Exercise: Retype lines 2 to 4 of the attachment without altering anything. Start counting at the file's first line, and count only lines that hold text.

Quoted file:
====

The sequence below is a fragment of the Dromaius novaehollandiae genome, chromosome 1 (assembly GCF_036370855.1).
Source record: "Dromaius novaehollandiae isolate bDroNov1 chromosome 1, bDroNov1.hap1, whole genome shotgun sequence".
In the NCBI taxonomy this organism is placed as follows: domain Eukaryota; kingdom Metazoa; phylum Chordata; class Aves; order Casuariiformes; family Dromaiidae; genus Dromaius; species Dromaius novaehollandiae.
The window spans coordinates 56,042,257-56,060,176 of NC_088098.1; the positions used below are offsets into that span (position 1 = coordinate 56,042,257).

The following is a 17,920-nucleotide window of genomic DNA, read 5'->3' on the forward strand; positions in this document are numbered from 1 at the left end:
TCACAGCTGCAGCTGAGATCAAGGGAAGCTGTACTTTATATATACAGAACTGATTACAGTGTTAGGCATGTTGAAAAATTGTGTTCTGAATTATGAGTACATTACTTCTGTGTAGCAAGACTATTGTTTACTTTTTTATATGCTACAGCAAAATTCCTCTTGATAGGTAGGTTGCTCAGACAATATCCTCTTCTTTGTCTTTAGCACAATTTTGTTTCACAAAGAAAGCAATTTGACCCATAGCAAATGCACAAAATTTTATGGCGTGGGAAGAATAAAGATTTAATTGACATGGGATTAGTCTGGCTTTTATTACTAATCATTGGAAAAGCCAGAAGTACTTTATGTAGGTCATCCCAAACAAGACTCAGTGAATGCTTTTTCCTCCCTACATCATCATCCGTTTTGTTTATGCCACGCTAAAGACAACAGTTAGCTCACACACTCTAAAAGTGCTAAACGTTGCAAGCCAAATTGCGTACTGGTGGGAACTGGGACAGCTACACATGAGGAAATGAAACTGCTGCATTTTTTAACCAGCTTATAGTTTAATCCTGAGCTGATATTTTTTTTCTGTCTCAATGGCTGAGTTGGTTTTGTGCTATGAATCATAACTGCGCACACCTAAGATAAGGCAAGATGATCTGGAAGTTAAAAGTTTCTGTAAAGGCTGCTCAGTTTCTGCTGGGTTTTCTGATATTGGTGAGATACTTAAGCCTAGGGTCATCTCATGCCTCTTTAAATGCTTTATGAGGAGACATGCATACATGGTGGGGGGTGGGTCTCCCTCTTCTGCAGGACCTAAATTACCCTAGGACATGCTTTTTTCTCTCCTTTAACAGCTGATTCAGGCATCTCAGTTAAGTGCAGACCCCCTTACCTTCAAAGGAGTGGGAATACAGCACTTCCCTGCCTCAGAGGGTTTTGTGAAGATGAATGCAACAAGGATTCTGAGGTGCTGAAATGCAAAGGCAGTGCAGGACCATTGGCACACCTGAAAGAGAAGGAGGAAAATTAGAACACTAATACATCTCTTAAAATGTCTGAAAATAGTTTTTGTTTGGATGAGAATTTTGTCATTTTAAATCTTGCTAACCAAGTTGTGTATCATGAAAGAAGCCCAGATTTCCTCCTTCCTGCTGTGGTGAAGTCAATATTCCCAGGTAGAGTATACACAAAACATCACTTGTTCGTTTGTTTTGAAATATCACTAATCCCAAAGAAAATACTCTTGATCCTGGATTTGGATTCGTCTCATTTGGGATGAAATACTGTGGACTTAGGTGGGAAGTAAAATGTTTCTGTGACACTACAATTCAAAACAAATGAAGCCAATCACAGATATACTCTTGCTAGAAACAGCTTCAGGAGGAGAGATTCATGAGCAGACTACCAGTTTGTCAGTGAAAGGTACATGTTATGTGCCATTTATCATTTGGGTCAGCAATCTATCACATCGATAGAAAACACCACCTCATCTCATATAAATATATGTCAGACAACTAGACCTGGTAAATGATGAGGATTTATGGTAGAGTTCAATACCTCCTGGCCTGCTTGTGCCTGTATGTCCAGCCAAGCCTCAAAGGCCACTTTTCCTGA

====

Source record: "Dromaius novaehollandiae isolate bDroNov1 chromosome 1, bDroNov1.hap1, whole genome shotgun sequence".
In the NCBI taxonomy this organism is placed as follows: domain Eukaryota; kingdom Metazoa; phylum Chordata; class Aves; order Casuariiformes; family Dromaiidae; genus Dromaius; species Dromaius novaehollandiae.
The window spans coordinates 56,042,257-56,060,176 of NC_088098.1; the positions used below are offsets into that span (position 1 = coordinate 56,042,257).